Seasons’ Greetings to all my readers


Scotland is wonderful but it can’t compete

with Colombia in supplying me

with a steady stream of ideas for this blog.


And this is a time of year for living in the real world

not the virtual one, so I am going to take a break

from blogging until around mid-January.


Thank you for reading this blog,

for all your encouraging words,

for re-posting, for commenting, for appreciating,

and for all your support of my work in Colombia.


Have a wonderful festive season,

and see you back here in 2013.

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Behind the curtain


This has been an eventful year, with many, many challenges,

but with many, many blessings:


I kept well and safe.

I travelled thousands of miles, without major incident.

At work, we were able to produce 6 series of lessons

for use by 7 children’s clubs.


How was that possible?


Well, tonight I got a little glimpse behind the curtain,

meeting with a group of people who have prayed for me

every Wednesday for the last year and a half.


An unassuming little group, but full of spiritual warriors.

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Everybody drives a safe braking distance from the car in front.

Very few houses have Christmas lights visible.

Everybody looks enormous,

but that’s maybe just because

I am sharing a flight with the Glasgow Warriors Rugby Team.


At night I can hear absolutely nothing.

No screeching of brakes.

No firecrackers going off.

No dogs barking.

No bins been moved in the early morning for the recyclers.

No music.

Not a single sound.


When I go out, I don’t need to think about taking ID.

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New normalcy


Over the last few years I’ve travelled out of Colombia

and found it quite a traumatic experience.


After checking in and clearing security,

there was always another thorough security check at the gate.

Sometimes there were drug sniffer dogs,

and always someone was taken away for questioning,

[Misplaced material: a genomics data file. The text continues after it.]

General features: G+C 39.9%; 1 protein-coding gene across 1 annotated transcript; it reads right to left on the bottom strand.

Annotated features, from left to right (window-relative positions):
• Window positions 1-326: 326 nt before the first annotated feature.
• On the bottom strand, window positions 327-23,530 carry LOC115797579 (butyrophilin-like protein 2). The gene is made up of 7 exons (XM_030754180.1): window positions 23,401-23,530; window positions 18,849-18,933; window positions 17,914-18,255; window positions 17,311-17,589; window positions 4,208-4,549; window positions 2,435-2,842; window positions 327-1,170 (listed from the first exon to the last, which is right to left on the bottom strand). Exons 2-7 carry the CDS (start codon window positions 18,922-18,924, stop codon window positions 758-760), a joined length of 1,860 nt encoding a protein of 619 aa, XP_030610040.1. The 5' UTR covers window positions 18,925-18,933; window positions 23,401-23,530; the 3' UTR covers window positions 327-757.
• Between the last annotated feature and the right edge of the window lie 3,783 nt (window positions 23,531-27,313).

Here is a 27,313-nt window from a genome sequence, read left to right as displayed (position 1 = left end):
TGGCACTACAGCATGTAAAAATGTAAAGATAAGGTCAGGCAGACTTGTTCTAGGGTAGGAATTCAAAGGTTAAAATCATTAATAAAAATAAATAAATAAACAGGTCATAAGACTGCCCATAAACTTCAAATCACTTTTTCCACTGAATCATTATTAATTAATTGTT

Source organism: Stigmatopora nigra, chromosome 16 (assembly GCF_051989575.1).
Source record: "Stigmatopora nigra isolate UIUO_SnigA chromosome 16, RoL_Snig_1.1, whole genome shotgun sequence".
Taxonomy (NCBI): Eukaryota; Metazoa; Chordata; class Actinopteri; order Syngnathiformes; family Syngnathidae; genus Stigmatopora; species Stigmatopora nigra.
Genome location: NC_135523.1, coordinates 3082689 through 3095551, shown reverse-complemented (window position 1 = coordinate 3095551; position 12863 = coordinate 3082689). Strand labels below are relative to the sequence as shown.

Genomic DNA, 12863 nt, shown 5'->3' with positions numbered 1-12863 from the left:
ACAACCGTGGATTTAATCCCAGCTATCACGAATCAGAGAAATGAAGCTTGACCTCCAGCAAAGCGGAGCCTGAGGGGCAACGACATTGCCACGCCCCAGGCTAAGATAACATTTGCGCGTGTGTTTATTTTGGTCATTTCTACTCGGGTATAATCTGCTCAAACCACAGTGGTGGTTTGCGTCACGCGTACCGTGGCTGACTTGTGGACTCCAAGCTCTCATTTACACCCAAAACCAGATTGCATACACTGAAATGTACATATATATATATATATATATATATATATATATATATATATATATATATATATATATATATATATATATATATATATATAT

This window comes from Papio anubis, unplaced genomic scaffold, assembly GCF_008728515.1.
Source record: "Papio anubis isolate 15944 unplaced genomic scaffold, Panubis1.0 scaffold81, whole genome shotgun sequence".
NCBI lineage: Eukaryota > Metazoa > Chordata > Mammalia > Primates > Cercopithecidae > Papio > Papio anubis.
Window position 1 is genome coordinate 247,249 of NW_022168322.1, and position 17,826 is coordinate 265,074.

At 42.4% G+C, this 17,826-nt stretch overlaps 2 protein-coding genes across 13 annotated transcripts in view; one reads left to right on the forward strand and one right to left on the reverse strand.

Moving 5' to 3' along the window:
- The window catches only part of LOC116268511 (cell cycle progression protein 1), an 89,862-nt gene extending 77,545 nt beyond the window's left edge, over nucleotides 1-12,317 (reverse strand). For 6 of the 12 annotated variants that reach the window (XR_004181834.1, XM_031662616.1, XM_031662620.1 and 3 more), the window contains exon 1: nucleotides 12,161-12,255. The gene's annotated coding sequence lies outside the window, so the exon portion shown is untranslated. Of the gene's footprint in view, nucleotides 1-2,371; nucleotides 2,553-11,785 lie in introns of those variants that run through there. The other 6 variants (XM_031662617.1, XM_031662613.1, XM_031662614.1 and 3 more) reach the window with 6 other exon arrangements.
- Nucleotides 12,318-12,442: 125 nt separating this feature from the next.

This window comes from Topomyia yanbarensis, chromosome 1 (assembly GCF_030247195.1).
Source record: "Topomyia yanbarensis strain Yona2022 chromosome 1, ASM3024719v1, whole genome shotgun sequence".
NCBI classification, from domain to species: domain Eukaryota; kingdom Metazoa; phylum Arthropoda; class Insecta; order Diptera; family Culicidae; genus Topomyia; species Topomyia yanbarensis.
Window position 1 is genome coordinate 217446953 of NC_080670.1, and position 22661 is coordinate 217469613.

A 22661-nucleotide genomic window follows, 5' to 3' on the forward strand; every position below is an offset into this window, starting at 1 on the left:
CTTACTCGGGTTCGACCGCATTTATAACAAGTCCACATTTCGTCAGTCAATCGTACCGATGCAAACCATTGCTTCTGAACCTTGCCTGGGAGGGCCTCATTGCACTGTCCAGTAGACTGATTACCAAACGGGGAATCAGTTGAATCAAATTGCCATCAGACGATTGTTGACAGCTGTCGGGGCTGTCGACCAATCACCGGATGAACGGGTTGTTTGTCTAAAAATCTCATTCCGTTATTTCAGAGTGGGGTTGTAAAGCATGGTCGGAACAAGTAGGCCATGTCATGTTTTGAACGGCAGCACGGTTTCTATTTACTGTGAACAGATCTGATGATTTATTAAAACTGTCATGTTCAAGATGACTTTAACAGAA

I wasn’t smuggling drugs, but I felt terribly guilty!


Leaving Colombia this weekend

(I’m in Scotland for a month, by the way)

there was nothing like that.

It was like leaving anywhere else.

It was like leaving a normal country.

It was great.

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Remembering Armero


I am in Bogotá for a wedding

and on the radio in the taxi from the airport

I heard the most extraordinary story:


They were talking about the tragedy of Armero in 1985

when more than 20,000 people were killed as a consequence

of the eruption of a volcano called the Nevado del Ruiz.


Her voice breaking, a mother told of leaving her son in her house

with the maid, and returning later, after mudslides hit the town

to discover the house was gone.


So far, so tragic.


But the mind-boggling part of the story

was that this mother received word on more than one occasion

that her son had survived, only to find that there was no trace of him

when she arrived at the place where she had been told he was.


It seems that many children survived the disaster

and were given up for adoption to families outside Colombia,

rather being reunited with their families.

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Conversation in a taxi (6)


The conversation begins with the taxi driver

telling me that he had a heart attack three months ago.


He tells me about the ins and outs of his care,

his battles with his health insurers,

the disagreements his doctors have had about his care

before finally telling me that his cardiac rehabilitation

will start the next day.


Three months after his heart attack!


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What I have discovered


In other times of my life

and in other places

I have lived fairly tranquily,

and I have seen turbulence

as something to be endured

to arrive at a renewed period of tranquility.


But in Colombia there is no tranquility.

No day is like any other.

It may be because something great happens,

or something terrible, or just something unusual.

But there is no normal, no such thing as an ordinary day.


There is no enduring of turbulence

to achieve tranquility.


There is only embracing of the chaos.

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More Strange Concert Going Behaviour


Taking small children.


Taking small children with colds.

I’m going to cough now, daddy.


Taking small children and giving them noisy drinks and snacks.


Taking small children and allowing them to rock back and forth

on the theatre seats.


But at least they left at the interval.

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